International Students: A Vulnerable Group In Need Of Self Regulation And Community Accommodation

1717 words - 7 pages

Studying abroad, which has become a common phenomenon, can be a fun and meaningful experience. Many university students are interested in studying abroad because it gives them an opportunity to explore different cultures and broaden their horizons. As Mark Sherry, Peter Thomas and Wing Hong Chui argue in “International Students: a Vulnerable Student Population,” the goals that students pursue international study are often to acquire different ways of learning and to improve cross-cultural understanding, which helps them gain self-confidence as well as maturity (33). This experience turns out to be beneficial to those who study abroad. Nevertheless, when students are surrounded by a wholly new environment, many problems that hinder their passion inevitably emerge in this process, which makes them a vulnerable group. To resolve these problems, international students should change their habits and pay attention to self-regulation; while local community is supposed to offer them proper and considerate accommodation.
Very often international students cannot adapt to the new cultural environment well and confront a number of difficulties, including problems with “language, cultural issues, social exclusion, finance, homesickness, and other issues” (Sherry, Thomas and Chui 34). These problems are further classified by David Lackland Sam into four main types in an article called “Satisfaction with Life among International Student and American Student Engagement in Effective Education.” Sam states these problems as “culture shock,” “the ambassador role,” “adolescent emancipation,” and “academic stresses,” which are related to language proficiency, academic situation as well as social intercourse (318). Sam specifically refers to the problem of language disability as a huge barrier on students’ way to adaptation and academic success. Likewise, in an article called “Welcome to America? International Student Perceptions of Discrimination,” written by Jenny J. Lee and Charles Rice, some more problems related with community accommodation that international students encounter are noticed. These difficulties range from perceptions of “unfairness and inhospitality” to “cultural intolerance and confrontation” (Lee and Rice 381). Compared to native students, the authors claim, international students are more eager to be accepted and to succeed. Again, this shared desire is sometimes hindered by their language ability which is something that faculty criticize them for. Some staffs that work with the international students, as Lee and Rice observe, do not care about their emotional dilemmas, such as “homesickness” and “alienation” (387). Hardly paying any attention to the cultural difficulties of international students, faculty members sometimes misunderstand their silence as lack of interest or incompetency (Lee and Rice 387).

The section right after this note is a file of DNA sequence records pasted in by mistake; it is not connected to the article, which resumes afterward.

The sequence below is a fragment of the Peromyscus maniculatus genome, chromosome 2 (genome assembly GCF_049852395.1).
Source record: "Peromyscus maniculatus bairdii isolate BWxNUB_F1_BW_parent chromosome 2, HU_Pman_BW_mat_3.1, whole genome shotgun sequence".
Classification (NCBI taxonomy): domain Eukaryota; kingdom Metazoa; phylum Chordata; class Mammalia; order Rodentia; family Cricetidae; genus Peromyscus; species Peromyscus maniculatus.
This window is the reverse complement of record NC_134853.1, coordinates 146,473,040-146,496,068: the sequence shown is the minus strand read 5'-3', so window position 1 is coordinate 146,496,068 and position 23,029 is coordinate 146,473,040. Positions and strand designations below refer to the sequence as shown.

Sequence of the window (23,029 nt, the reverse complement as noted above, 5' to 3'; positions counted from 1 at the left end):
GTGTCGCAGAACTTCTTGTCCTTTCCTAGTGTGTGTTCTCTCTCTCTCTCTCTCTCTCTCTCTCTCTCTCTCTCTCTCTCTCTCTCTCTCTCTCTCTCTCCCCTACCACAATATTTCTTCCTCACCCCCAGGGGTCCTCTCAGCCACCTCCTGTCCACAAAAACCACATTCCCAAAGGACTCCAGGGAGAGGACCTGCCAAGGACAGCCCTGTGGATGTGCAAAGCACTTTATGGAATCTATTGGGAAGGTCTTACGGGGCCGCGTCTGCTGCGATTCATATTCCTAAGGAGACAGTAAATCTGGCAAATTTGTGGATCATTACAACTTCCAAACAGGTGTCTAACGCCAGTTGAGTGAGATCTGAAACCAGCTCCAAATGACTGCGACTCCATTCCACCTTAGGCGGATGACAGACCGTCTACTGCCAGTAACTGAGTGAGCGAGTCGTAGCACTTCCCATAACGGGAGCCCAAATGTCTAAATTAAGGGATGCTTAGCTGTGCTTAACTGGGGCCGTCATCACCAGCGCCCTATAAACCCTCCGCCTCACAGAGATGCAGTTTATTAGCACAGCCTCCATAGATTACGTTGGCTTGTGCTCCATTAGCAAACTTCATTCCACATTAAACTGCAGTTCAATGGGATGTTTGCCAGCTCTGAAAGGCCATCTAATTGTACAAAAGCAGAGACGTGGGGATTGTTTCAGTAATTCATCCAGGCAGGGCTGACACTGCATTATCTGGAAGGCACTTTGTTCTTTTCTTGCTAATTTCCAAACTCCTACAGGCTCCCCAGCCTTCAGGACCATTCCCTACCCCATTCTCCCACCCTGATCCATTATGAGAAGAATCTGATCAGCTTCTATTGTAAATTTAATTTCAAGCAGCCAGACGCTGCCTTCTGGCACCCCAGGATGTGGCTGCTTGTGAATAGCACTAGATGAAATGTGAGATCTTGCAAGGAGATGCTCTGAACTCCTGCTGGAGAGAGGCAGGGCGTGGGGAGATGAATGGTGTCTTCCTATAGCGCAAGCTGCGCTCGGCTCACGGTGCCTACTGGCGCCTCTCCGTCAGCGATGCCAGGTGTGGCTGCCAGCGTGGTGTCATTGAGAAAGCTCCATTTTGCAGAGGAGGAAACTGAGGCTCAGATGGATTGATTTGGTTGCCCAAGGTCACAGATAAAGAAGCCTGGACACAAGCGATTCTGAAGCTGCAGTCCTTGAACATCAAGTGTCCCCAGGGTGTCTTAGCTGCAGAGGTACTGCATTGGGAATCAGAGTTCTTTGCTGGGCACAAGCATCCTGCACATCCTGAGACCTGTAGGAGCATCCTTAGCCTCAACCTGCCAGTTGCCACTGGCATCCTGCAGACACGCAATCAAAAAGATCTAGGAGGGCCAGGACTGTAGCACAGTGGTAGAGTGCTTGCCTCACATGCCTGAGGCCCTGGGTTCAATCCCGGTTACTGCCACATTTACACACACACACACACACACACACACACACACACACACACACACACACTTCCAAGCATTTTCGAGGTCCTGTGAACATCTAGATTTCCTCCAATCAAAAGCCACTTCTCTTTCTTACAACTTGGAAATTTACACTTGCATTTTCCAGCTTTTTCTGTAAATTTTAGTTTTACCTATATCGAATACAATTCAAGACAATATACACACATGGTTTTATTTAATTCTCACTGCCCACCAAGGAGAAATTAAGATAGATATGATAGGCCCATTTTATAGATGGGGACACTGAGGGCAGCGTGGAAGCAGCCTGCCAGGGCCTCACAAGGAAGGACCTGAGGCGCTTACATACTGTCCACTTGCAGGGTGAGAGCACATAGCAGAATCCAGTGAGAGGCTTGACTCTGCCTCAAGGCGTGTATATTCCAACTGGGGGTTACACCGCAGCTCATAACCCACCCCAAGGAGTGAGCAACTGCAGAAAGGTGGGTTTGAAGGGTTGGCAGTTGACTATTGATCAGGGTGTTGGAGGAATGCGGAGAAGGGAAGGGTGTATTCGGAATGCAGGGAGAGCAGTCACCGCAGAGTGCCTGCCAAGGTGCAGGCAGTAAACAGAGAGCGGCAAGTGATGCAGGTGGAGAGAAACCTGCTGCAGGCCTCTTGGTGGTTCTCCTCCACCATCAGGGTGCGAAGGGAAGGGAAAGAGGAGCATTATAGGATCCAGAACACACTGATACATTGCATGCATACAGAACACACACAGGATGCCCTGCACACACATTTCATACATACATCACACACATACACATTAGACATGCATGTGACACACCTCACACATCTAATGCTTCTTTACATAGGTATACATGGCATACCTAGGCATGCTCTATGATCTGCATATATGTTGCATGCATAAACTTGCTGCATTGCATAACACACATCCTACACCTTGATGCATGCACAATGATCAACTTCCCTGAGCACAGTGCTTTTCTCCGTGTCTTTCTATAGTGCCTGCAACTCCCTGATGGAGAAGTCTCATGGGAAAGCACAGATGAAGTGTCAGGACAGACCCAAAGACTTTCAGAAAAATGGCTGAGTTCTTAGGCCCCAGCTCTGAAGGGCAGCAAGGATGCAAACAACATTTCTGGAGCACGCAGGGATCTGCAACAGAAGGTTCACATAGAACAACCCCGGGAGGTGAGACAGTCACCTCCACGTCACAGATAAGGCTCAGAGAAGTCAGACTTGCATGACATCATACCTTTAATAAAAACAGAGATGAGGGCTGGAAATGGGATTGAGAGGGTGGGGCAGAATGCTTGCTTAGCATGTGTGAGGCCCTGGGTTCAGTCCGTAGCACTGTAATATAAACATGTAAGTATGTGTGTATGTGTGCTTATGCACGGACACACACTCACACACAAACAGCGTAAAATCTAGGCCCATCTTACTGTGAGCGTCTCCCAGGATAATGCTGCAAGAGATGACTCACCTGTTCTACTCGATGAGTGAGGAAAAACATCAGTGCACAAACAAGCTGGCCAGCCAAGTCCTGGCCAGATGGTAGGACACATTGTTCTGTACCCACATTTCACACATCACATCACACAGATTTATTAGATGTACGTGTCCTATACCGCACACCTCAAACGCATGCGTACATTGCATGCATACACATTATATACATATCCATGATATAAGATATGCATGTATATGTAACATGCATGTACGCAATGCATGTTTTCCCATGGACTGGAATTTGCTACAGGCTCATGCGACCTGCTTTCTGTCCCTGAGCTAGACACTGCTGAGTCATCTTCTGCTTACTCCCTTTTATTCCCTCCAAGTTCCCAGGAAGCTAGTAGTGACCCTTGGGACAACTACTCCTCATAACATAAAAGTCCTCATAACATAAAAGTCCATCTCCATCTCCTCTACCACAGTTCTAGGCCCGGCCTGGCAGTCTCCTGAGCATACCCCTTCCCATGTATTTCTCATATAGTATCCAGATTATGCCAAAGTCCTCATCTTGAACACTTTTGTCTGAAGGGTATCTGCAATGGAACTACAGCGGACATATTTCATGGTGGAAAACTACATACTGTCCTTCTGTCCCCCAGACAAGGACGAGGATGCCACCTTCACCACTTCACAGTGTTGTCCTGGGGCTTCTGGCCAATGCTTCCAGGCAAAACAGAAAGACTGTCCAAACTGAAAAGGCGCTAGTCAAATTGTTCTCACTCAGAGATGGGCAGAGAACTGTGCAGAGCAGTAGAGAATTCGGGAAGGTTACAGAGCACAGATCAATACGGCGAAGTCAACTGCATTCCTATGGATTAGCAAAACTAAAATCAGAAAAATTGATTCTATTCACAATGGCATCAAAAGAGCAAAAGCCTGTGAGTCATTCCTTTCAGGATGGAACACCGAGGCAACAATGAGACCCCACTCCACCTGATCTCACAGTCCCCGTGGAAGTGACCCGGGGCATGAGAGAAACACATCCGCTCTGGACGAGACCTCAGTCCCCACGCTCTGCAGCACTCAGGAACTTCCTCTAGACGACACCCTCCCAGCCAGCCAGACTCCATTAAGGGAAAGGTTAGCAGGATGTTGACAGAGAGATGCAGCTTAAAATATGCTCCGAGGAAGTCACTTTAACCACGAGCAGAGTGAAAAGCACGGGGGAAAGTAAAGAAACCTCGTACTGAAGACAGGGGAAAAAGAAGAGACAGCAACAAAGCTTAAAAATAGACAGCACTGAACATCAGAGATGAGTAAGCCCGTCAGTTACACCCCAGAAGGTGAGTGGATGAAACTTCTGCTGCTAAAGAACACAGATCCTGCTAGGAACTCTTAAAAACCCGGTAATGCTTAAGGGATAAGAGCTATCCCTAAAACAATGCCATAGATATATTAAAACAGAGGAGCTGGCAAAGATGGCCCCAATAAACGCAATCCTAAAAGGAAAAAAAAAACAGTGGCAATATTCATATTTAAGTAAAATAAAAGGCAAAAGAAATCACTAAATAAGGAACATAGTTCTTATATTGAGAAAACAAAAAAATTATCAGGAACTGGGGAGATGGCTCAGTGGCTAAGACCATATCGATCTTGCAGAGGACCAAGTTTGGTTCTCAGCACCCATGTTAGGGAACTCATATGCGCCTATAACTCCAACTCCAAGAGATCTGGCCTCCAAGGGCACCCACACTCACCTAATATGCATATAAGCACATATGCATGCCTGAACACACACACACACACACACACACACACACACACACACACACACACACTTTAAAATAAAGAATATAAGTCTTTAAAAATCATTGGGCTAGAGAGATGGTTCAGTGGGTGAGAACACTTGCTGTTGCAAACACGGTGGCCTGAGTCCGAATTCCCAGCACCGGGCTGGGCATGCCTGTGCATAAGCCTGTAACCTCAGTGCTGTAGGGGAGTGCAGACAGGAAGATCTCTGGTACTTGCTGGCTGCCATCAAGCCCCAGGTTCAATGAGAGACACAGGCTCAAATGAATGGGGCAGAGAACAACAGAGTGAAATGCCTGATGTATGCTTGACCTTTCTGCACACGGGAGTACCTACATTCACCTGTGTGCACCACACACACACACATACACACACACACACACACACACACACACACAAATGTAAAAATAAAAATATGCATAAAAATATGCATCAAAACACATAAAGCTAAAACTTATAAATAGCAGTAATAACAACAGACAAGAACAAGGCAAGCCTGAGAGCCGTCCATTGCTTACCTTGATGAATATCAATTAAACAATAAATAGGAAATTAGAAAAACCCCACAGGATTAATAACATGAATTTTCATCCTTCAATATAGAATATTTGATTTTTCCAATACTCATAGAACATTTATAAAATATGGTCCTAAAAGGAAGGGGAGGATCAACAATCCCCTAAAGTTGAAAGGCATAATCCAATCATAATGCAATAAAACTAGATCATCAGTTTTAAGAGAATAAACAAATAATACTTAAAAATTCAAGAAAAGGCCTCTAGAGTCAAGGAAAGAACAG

Serving as “cultural carriers and resources” and “links between cultures,” international students are beneficial to the local community, not...

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